One simply cannot talk about people of importance to this genre without tipping the hat to the most masterful musician, teacher, musicologist, producer, folklorist and preservationist of the traditional blues. By now, Stefan Grossman is a venerated, iconoclastic and respected acoustic blues figure of mega-proportions. He came out of the vibrant Greenwich Village, New York, 1960s scene around Washington Square, where so many American folk and blues musicians launched their careers. His friend and occasional collaborator, Steve Katz, formerly of the Even Dozen Jug Band, the Blues Project and Blood, Sweat & Tears, once half jokingly told this writer: “There we were, all these New York Jews playing the black blues.” Indeed, the blues had a strong influence on young New Yorkers during the folk revival. These musicians, Stefan Grossman, Happy & Artie Traum, Danny Kalb, and many others, in turn had a powerful influence on the acceptance of the blues by the American baby boomer generation at large; and, they significantly helped to launch the folk, roots & blues revival, thereby reinvigorating the careers of many original blues musicians whose careers had waned.
Many people know Stefan Grossman as the paramount teacher and entrepreneur in what has become the world’s largest “blues school”, Stefan Grossman’s Guitar Workshop. He is one of the most skilled guitarists in the genre, having been a student of Rev. Gary Davis in New York City. He also picked up lessons directly from Mississippi John Hurt, Son House, Skip James, Mississippi Fred McDowell, and others.
Recorded in 1978, this is John and Stefan’s landmark first duet album finally available on CD along with a PDF tab/music booklet.
“To label John Renbourn an English-folk guitarist, or Stefan Grossman an American-blues guitarist, amounts to the same: nothing. Renbourn, who's best known for his Pentangle association and fine solo albums, has played medieval, early classical, traditional, blues, regional English folk and contemporary jazz compositions. Stefan Grossman, who's also cut a pile of solo albums, has played classic and contemporary ragtime, delta blues, boogie, and regional American folk compositions, among others. Yet the performers and last Tuesday night's capacity crowd at the Other End shared a single mindedness that makes one music of all this eclecticism: a passion for the acoustic guitar and its infinite expressive possibilities. The evening was not only one of the most musically exhilarating in my experience, but one of the most educational as well – a relaxed class on styles and technique and a distillation of British and American sensibilities...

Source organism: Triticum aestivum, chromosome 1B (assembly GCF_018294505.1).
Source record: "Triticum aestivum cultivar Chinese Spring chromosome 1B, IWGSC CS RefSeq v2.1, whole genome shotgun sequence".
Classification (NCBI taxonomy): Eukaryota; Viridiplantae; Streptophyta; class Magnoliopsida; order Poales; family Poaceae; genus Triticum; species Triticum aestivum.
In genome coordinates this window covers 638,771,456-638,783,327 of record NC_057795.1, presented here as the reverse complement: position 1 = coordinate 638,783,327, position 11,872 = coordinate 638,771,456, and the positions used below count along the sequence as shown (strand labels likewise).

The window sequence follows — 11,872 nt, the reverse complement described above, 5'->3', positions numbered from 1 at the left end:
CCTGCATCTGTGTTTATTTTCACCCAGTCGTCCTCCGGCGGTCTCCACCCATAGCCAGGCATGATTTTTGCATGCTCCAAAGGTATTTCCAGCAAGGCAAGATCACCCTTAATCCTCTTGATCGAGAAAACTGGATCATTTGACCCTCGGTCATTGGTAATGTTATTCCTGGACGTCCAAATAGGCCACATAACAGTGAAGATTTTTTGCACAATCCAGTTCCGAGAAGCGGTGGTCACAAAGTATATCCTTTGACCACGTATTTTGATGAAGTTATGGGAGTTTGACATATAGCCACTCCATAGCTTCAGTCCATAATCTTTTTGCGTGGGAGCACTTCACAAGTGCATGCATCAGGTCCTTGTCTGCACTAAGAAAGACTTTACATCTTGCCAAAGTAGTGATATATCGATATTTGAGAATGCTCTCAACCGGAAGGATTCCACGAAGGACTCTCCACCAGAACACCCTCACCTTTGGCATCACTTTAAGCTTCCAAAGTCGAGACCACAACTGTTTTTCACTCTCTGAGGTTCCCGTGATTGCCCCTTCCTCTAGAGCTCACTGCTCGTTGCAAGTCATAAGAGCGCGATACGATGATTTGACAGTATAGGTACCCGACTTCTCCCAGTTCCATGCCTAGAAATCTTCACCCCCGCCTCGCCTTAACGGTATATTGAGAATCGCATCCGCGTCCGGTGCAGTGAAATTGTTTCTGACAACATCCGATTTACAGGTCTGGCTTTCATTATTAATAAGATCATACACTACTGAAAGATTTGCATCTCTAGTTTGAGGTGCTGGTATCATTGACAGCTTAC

...They included a few numbers from their elegant new hybrid album, Stefan Grossman & John Renbourn. The album is all instrumental, all – except for a Mingus composition – original. Though it's much more bluesy, lilting, and sly, it reminds me of John McLaughlin’s acoustic album, My Goal's Beyond, with its gentle-jazz whispers and dramatic pauses. If one has ever picked or, plucked, the album is an invitation to figure out new ways to contort the fingers. If one hasn't, the liner notes skillfully decode who is playing which guitar line and when, As the concert did, the album pulls together the improbable and comes up with a surprising complement, rather like ordering a measure of ordering mead to quaff with your hot dog. And why not?” – Jan Hoffman – The Village Voice
Track Listing: (click on tracks for mp3 sound samples)
1. Snap A Little Owl
2. Bermuda Triangle Exit
3. Theme from Charles Mingus' The Shoes Of The Fisherman's Wife Are Some Jive Ass Slippers
4. Luckett Sunday
5. Why A Duck
6. The Drifter
7. Looper's Corner
8. Luke's Little Summer
9. Spirit Levels
10. The Way She Walks
11. Woman From Donori
(All tunes except for "Spirit Levels" have been transcribed and included in a pdf tab/music booklet on the CD)
Review: Guitarists of a certain age will no doubt remember Kicking Mule’s vinyl releases as much for the finger-knotting tab sheets included as the actual tunes. Happily, those dense, spidery decodings are still here, in PDF form, on this welcome reissue of 1978’s summit meeting between two giants of the genre. The joy of these 11 pieces is found less in the melodic themes, delightful though they are, and more in the seemingly telepathic interplay of two masters as one goes careering off into left field, turning blues suddenly into raga or Celtic reel into jazzy ramble, with the other in hot pursuit. Somehow they always manage to find a way home. Exhilarating—and still crazy after all these years. – Acoustic Guitar UK